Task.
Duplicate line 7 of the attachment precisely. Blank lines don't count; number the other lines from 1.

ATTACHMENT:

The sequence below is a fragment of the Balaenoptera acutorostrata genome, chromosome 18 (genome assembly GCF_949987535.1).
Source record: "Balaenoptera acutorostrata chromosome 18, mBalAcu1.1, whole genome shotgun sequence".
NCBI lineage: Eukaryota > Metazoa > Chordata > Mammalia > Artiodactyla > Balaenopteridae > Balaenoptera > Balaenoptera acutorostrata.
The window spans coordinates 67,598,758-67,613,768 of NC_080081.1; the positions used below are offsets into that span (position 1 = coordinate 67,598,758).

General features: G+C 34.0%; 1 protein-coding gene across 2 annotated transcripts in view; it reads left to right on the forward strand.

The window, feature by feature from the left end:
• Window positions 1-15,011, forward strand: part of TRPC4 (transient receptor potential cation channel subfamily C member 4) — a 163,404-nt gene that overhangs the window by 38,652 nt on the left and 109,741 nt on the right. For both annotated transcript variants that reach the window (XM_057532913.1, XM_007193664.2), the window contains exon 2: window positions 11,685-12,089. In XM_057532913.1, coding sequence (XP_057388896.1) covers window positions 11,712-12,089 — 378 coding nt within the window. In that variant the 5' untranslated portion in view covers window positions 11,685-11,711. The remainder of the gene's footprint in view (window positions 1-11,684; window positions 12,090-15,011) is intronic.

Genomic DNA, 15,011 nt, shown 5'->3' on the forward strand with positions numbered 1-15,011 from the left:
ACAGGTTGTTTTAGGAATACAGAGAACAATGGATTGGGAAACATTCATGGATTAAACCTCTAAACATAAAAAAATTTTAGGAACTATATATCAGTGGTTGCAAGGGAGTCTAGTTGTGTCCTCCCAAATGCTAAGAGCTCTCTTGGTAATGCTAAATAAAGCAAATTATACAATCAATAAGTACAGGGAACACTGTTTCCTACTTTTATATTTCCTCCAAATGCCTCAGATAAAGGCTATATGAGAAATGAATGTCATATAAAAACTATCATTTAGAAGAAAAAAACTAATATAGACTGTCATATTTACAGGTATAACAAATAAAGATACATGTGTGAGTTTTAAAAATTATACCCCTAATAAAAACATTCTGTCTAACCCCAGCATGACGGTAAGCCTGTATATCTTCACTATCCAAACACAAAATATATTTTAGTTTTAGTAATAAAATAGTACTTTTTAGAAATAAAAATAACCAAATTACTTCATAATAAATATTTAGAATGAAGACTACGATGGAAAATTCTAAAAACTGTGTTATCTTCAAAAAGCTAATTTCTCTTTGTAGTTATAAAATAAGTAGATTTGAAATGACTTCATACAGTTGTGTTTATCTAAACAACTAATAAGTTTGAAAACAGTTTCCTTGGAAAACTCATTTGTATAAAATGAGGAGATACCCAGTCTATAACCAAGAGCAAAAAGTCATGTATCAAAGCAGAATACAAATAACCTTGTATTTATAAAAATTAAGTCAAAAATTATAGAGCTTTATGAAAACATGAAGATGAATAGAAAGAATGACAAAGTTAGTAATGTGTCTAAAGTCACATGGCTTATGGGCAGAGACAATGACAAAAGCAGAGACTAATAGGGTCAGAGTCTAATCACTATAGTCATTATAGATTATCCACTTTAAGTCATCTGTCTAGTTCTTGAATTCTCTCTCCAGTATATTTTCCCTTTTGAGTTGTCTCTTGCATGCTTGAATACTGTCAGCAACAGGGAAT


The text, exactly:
• Window positions 1-15,011, forward strand: part of TRPC4 (transient receptor potential cation channel subfamily C member 4) — a 163,404-nt gene that overhangs the window by 38,652 nt on the left and 109,741 nt on the right. For both annotated transcript variants that reach the window (XM_057532913.1, XM_007193664.2), the window contains exon 2: window positions 11,685-12,089. In XM_057532913.1, coding sequence (XP_057388896.1) covers window positions 11,712-12,089 — 378 coding nt within the window. In that variant the 5' untranslated portion in view covers window positions 11,685-11,711. The remainder of the gene's footprint in view (window positions 1-11,684; window positions 12,090-15,011) is intronic.